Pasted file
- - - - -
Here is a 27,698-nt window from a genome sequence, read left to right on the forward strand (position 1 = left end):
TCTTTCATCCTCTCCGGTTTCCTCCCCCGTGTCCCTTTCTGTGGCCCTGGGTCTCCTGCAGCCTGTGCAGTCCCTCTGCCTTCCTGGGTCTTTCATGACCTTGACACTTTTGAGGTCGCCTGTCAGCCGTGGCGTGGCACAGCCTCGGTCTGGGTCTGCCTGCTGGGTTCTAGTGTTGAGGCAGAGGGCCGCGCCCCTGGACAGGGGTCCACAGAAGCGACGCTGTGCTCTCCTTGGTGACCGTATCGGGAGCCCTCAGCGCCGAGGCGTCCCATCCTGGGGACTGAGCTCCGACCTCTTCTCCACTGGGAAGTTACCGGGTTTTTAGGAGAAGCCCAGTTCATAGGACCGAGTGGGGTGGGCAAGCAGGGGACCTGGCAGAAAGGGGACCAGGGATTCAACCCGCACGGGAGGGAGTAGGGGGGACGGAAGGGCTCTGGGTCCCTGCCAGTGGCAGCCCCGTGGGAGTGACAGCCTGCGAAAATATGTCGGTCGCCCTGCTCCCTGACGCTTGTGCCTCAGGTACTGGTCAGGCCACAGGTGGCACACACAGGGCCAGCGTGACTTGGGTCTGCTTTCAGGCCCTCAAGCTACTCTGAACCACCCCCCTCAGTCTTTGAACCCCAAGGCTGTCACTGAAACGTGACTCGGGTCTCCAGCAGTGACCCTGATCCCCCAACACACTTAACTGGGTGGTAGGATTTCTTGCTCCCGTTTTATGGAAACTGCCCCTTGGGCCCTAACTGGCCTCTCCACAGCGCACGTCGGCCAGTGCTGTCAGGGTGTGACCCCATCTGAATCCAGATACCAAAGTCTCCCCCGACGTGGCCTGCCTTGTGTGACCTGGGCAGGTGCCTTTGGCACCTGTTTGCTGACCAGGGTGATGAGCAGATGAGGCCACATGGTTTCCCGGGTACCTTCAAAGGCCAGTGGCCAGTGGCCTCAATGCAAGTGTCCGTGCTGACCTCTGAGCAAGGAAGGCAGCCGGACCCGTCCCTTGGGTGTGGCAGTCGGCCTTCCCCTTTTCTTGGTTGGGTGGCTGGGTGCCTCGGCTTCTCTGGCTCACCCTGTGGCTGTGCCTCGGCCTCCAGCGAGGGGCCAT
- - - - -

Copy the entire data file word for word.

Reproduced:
Here is a 27,698-nt window from a genome sequence, read left to right on the forward strand (position 1 = left end):
TCTTTCATCCTCTCCGGTTTCCTCCCCCGTGTCCCTTTCTGTGGCCCTGGGTCTCCTGCAGCCTGTGCAGTCCCTCTGCCTTCCTGGGTCTTTCATGACCTTGACACTTTTGAGGTCGCCTGTCAGCCGTGGCGTGGCACAGCCTCGGTCTGGGTCTGCCTGCTGGGTTCTAGTGTTGAGGCAGAGGGCCGCGCCCCTGGACAGGGGTCCACAGAAGCGACGCTGTGCTCTCCTTGGTGACCGTATCGGGAGCCCTCAGCGCCGAGGCGTCCCATCCTGGGGACTGAGCTCCGACCTCTTCTCCACTGGGAAGTTACCGGGTTTTTAGGAGAAGCCCAGTTCATAGGACCGAGTGGGGTGGGCAAGCAGGGGACCTGGCAGAAAGGGGACCAGGGATTCAACCCGCACGGGAGGGAGTAGGGGGGACGGAAGGGCTCTGGGTCCCTGCCAGTGGCAGCCCCGTGGGAGTGACAGCCTGCGAAAATATGTCGGTCGCCCTGCTCCCTGACGCTTGTGCCTCAGGTACTGGTCAGGCCACAGGTGGCACACACAGGGCCAGCGTGACTTGGGTCTGCTTTCAGGCCCTCAAGCTACTCTGAACCACCCCCCTCAGTCTTTGAACCCCAAGGCTGTCACTGAAACGTGACTCGGGTCTCCAGCAGTGACCCTGATCCCCCAACACACTTAACTGGGTGGTAGGATTTCTTGCTCCCGTTTTATGGAAACTGCCCCTTGGGCCCTAACTGGCCTCTCCACAGCGCACGTCGGCCAGTGCTGTCAGGGTGTGACCCCATCTGAATCCAGATACCAAAGTCTCCCCCGACGTGGCCTGCCTTGTGTGACCTGGGCAGGTGCCTTTGGCACCTGTTTGCTGACCAGGGTGATGAGCAGATGAGGCCACATGGTTTCCCGGGTACCTTCAAAGGCCAGTGGCCAGTGGCCTCAATGCAAGTGTCCGTGCTGACCTCTGAGCAAGGAAGGCAGCCGGACCCGTCCCTTGGGTGTGGCAGTCGGCCTTCCCCTTTTCTTGGTTGGGTGGCTGGGTGCCTCGGCTTCTCTGGCTCACCCTGTGGCTGTGCCTCGGCCTCCAGCGAGGGGCCAT